Krishna Vedati doesn’t want your children to just watch Saturday morning cartoons. He wants them to make their own.
Vedati is the CEO of Tynker, a “learn to code” platform for kids in third through eighth grade, one of many that have popped up in recent years aimed at parents who think computing skills are critical for their children.
But rather than focus on computer languages like HTML, the Mountain View, Calif.-based startup teaches kids how to think like a programmer, he said.
“The way I think about programming is just like any other language the kids are learning today,” Vedati said. “This is just like another language, just a different set of life skills than if you learned French or Spanish.”
Consumers might want what Vedati’s offering, in the waike of results from a pilot of Tynker in Bay Area schools over the past year. The startup, which has raised $3.5 million in angel funding, was inundated with 10,000 new requests after opening up to educators nationwide earlier this month, the majority from parents eager to get their hands on a home version of the coding platform.
Vedati estimates that a home-based edition should be ready in the next couple months. However, for now, Tynker is only available to schools. The platform is free for educators, with an option to pay and upgrade to premium.
Vedati’s own son went to a coding camp at Stanford University and, two weeks later, was able to build a Flash player game. Still, Vedati noticed that he had merely learned how to regurgitate the pre-scripted instructions for building the game, without any understanding of programming’s fundamentals.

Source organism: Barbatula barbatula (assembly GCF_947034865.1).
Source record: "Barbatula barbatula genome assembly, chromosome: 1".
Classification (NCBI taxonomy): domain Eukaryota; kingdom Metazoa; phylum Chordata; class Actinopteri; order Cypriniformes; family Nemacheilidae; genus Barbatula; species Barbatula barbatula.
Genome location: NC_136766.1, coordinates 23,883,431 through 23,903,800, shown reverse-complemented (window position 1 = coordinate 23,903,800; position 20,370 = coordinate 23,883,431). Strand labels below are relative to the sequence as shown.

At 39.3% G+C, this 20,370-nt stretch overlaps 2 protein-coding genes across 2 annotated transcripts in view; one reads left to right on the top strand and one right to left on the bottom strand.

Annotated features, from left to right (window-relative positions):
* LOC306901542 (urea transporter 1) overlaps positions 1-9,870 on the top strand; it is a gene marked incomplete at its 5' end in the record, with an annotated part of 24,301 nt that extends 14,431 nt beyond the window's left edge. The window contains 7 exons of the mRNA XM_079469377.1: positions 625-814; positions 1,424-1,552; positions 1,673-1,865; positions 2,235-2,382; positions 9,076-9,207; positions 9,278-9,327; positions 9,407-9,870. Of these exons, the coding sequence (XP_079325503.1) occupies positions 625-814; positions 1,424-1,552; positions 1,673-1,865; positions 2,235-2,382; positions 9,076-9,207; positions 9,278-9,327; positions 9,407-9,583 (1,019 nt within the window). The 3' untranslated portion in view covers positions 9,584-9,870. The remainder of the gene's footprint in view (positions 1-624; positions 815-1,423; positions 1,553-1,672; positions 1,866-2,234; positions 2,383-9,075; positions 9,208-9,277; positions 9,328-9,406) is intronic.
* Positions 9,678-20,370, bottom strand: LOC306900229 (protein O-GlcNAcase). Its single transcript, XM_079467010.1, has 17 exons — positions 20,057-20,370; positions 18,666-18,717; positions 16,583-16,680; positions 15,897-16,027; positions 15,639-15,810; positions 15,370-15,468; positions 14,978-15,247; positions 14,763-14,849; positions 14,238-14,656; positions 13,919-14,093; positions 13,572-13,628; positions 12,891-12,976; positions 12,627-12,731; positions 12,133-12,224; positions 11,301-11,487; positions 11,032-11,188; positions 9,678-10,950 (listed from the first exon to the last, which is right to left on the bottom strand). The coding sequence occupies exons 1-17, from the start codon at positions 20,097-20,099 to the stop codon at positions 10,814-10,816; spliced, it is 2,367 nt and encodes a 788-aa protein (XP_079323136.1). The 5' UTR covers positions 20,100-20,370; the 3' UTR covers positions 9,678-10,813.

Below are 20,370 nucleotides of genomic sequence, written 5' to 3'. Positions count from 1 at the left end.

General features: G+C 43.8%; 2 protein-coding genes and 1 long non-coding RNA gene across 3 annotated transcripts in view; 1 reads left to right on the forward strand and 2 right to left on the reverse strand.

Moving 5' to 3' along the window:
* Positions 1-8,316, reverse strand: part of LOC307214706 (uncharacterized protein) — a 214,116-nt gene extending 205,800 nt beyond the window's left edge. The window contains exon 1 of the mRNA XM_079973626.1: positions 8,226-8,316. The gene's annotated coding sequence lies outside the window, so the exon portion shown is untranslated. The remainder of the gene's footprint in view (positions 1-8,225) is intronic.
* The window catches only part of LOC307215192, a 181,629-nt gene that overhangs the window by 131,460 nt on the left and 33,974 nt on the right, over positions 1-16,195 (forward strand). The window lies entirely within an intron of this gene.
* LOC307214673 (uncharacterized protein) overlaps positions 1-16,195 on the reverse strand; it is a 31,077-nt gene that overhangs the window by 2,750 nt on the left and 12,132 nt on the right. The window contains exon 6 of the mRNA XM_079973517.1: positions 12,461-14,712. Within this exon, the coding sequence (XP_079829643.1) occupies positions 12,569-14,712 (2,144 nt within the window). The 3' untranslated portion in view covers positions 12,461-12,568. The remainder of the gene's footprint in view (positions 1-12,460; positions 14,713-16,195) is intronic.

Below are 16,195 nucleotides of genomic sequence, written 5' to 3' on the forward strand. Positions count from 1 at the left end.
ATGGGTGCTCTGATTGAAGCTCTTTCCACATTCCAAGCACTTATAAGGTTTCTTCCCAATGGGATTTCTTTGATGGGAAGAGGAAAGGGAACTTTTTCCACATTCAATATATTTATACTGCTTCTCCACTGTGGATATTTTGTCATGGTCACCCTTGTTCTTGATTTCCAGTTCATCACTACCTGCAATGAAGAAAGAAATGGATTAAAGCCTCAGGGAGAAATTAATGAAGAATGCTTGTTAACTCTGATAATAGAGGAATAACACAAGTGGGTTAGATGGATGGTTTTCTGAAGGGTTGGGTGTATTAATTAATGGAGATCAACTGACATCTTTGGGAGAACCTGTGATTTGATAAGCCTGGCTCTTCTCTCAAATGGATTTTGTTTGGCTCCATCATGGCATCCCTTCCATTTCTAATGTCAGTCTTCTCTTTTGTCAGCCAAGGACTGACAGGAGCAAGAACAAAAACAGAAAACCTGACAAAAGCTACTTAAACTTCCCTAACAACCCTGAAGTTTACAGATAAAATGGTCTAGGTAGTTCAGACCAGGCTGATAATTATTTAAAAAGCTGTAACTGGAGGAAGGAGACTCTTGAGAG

It got Vedati thinking. How could he and the rest of the Tynker team design a platform that could convey the conceptual logic behind programming to kids in a structured and, more importantly, fun manner? It was the ideal project for Vedati, an engineer turned entrepreneur. He has been coding since his university years in India, where his love of video games drew him to the field.
“[Kids are] exposed to so much technology,” he said. “But school hasn’t changed in 50 years, so we thought these kids need a different set of skills for their generation to use the technology to their advantage.”
With Tynker, kids are introduced to coding through a simple, visual platform that allows its young users to create games and basic animations with nary a line of code in sight. Its drag-and-drop design is similar to Scratch, another kid-friendly coding language conceived at MIT. One of Tynker’s simplest concepts is animating a character and teaching it how to walk and talk.
“By the time they’re done training the character, they’ve probably learned 20 primitives,” said Vedati. “Once they get the knowledge of 20 primitives, then they’re asking what else can I do?”
In general, Vedati says girls focus on storytelling and characters, while boys gravitate towards designing games. And, in general, the coding projects grow more complex as the children get older. Whereas third graders are happy to make anything they can show their parents, eighth graders want to build multilevel games.
“Programming is very near and dear to me,” Vedati said. “I firmly believe that it’s a life skill that anyone can learn and they could put it to use no matter what their interests are, whether their interests are history, art — there’s computation going on in every field.”